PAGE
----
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Interview with Cairos

Posted by TheInterviewer - October 3rd, 2015


Interview No. 137

Interview By: @The-Great-One

Today's guest is a wonderful artist that I came across in the Art Forum. His artwork is most notable due to his beautiful drawings of women. As well as the detail he has given to the drawing of hands. His works range from Glasses, to Slash, and to Windshear Plains. He is an older member of Newgrounds, being here since 2004, and I am pleased to welcome, @Cairos.

Q: How did you find Newgrounds and why did you join?

A: I was introduced into Newgrounds a long time ago by my cousin when I was a younger Cairos back in 1999. While everyone was flipping their shit over Y2K our teenage minds were blown away and (un)fortunately corrupted by the Assassin Page and the cutting-edge quality games like Samurai Asshole and Pico's School. (Ultra violence and adult themes are always such a hit with kids. I guess that's why my nephews love the Walking Dead.)

Q: Before you ventured to Newgrounds you would first be on DeviantArt. Why the shift?

A: Yeah, I think I signed up on both sites roughly around the same time. I had a strong creative urge back then because I was heavily influenced by Zhu and Xiao Xiao No. 3. I don't recall actually creating anything at that time as I was just spinning ideas in my head and daydreaming rather than putting in the work. (If I had a time machine, hoo-boy would I kick my own ass into a productive state.) While I still use both sites, most of my activity is on good ol' (busted) NG. I guess it's the small tight-knit community feel it has. It's like a small town in the middle of nowhere filled with fairly friendly looking folks who vigorously keep pushing tourists to taste and drink their water... I was thirsty I guess.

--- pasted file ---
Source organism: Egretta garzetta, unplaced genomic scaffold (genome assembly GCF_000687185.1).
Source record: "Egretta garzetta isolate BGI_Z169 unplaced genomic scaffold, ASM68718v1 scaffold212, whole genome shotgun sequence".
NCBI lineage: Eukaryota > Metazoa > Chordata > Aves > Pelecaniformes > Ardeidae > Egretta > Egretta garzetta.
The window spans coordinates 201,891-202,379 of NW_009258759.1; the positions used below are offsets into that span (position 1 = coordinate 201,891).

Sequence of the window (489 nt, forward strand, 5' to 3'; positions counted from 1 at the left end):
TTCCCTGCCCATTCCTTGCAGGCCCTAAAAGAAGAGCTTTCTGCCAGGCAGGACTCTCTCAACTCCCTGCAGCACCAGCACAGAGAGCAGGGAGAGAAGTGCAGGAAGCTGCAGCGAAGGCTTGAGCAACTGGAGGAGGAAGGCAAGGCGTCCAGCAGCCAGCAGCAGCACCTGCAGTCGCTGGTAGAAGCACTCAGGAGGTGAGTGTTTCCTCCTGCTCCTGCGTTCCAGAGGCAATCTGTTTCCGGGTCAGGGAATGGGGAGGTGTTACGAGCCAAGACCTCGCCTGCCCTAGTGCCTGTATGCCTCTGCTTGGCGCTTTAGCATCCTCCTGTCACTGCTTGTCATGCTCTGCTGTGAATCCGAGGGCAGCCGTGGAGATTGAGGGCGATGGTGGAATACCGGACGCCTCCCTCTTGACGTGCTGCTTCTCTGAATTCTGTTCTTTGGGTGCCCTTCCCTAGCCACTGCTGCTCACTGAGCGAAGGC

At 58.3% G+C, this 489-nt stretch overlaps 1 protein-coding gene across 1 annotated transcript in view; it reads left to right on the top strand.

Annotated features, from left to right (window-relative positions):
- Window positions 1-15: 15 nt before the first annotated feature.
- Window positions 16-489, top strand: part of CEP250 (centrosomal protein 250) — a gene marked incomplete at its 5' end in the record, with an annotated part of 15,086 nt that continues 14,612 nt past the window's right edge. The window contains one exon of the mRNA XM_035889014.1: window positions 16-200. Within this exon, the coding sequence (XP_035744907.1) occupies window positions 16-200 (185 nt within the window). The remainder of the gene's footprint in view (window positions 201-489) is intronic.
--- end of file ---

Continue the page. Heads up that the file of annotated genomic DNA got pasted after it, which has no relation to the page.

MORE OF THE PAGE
Q: When and how did you become introduced to art and in what form?

A: I guess I got introduced into creating art when my parents got me and my brother a bunch of Play-doh. We'd make like the usual stuff kids make like rolled out spaghetti noodles and hotdogs, hamburgers and pancakes. Come to think of it we mostly made food out of that stuff... Anyway, our edible yet non-toxic masterpieces were created ontop of this small kid-sized white plastic table. This table still exists today right beside me and is still in use for resting actual food or when my niece and nephew make their own works of art on top of it.

Q: What first inspired you to create art?

A: The realization didn't hit me until I pondered about it a few years ago but I'd like to thank my 3rd grade teacher for this when I was a wee Cairos. At the time she influenced the class to create things. From posters on the wall, to classroom decorations and dioramas, all made by her students. I remember having a hand in creating a scene with construction paper when we were learning about oceans and marine life. Whenever there was a picture in a textbook she would first say, "The artist that drew this..." then explain what was going on in the image.

It was in her class I drew this bobcat from a picture. While I didn't exactly copy it, it still looked appealing and correct for some reason despite it not being in the same pose. It was when my teacher explained that I was using the picture for "reference" and I did a good job at it. That's when I found out I could understand how to draw but unfortunately I didn't see the purpose of it. Though I did feel quite accomplished when she pinned it up on the wall for everyone to see.